It appears that the nation’s hospitals are failing to stamp out common infections that can turn life-threatening for patients. The Health and Human Services Department’s 2009 quality report, released last month, revealed that “very little progress” on eliminating health care infections has been made. For example, rates of bloodstream infections following surgery increased by eight percent. Infections from urinary catheters rose by 3.6 percent.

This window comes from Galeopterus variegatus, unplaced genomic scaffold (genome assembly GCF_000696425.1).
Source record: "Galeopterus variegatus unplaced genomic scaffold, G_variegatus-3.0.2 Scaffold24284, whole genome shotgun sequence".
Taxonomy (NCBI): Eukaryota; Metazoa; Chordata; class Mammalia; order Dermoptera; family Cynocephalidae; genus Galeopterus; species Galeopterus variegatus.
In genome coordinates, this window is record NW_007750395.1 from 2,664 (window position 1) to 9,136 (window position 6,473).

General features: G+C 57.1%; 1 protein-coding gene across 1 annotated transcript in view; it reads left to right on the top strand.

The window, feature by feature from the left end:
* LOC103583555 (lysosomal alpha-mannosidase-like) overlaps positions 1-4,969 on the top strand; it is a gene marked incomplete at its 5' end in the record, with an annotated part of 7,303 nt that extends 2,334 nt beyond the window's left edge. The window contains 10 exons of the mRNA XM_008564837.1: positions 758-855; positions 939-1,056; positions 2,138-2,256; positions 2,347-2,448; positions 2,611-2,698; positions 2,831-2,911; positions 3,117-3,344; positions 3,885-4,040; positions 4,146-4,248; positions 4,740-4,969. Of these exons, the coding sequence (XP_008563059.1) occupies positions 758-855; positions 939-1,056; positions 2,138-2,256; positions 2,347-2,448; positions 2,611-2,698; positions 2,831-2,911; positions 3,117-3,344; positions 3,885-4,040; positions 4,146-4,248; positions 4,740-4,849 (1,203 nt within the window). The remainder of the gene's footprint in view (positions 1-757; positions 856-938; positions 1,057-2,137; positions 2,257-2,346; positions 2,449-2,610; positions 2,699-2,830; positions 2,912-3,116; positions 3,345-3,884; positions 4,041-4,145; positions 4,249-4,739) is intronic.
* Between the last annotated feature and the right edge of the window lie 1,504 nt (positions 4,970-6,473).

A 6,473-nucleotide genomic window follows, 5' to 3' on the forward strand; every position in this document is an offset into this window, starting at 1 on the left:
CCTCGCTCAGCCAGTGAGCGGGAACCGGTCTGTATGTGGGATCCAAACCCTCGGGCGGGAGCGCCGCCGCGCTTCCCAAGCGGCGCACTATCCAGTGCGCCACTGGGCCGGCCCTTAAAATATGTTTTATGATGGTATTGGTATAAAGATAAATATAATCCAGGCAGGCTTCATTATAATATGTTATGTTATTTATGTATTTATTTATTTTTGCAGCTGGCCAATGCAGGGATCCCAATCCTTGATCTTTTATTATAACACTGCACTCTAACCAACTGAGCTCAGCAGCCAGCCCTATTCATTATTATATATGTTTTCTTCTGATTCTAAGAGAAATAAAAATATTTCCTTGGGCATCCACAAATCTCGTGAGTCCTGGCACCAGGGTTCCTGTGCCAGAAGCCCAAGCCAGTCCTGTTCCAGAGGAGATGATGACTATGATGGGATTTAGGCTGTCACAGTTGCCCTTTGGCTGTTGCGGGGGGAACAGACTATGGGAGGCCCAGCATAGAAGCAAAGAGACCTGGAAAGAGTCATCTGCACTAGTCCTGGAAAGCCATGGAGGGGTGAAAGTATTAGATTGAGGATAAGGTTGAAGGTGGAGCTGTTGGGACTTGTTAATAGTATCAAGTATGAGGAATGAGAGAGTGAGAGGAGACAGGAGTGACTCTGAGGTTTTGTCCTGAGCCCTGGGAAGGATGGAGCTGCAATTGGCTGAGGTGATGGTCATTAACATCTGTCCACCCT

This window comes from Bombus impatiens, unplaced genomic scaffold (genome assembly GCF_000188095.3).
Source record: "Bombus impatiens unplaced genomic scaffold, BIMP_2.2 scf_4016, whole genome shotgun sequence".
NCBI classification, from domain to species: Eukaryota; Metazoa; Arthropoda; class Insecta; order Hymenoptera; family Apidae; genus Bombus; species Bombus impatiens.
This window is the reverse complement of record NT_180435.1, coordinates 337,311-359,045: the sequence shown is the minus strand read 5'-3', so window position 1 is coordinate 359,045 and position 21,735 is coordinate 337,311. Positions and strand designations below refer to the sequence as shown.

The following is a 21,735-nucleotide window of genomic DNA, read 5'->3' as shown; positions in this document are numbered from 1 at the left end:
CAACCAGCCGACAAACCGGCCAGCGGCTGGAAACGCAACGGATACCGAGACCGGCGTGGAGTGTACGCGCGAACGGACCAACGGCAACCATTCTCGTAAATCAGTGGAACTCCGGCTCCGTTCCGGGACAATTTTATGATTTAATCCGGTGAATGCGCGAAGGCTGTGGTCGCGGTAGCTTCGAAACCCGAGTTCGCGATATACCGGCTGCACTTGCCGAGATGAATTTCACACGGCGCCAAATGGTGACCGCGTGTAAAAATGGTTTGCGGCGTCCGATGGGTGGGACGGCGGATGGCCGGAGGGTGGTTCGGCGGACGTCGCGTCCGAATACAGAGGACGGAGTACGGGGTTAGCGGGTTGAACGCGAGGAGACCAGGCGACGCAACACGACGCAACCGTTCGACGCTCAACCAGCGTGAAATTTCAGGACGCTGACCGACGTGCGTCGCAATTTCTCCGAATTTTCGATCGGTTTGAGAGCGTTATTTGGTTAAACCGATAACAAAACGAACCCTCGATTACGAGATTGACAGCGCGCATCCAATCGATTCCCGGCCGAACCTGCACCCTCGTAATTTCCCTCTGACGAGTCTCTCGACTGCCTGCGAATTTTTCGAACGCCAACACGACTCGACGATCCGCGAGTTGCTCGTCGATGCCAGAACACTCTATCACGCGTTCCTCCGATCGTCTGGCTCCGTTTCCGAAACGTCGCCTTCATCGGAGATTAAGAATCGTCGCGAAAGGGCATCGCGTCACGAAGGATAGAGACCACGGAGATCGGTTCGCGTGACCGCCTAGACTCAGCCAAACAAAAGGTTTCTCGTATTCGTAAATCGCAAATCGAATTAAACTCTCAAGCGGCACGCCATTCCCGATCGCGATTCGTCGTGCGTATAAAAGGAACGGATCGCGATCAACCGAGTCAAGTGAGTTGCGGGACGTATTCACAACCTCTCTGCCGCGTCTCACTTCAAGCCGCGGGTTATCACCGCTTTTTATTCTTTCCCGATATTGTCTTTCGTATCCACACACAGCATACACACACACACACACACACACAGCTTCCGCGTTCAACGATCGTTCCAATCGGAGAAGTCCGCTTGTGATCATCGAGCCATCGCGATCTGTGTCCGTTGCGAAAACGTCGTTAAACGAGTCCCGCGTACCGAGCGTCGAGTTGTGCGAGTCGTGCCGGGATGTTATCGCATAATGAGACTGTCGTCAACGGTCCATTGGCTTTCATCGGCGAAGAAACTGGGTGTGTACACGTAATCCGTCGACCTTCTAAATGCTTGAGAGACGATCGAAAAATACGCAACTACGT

It seems fairly certain that such medical missteps will have both health and financial consequences. The new health care overhaul law will impose penalties on hospitals for preventable readmissions and certain infections that can usually be avoided with good nursing care. The infection rate increase presents a most serious problem and one that must be dealt with. Folks go to hospitals to get well – not to get sick – and that is something people have a right to expect. The cause of the infections in many cases is a failure to do simple things such as washing hands as required by hospital rules.
Source: HHS Reports
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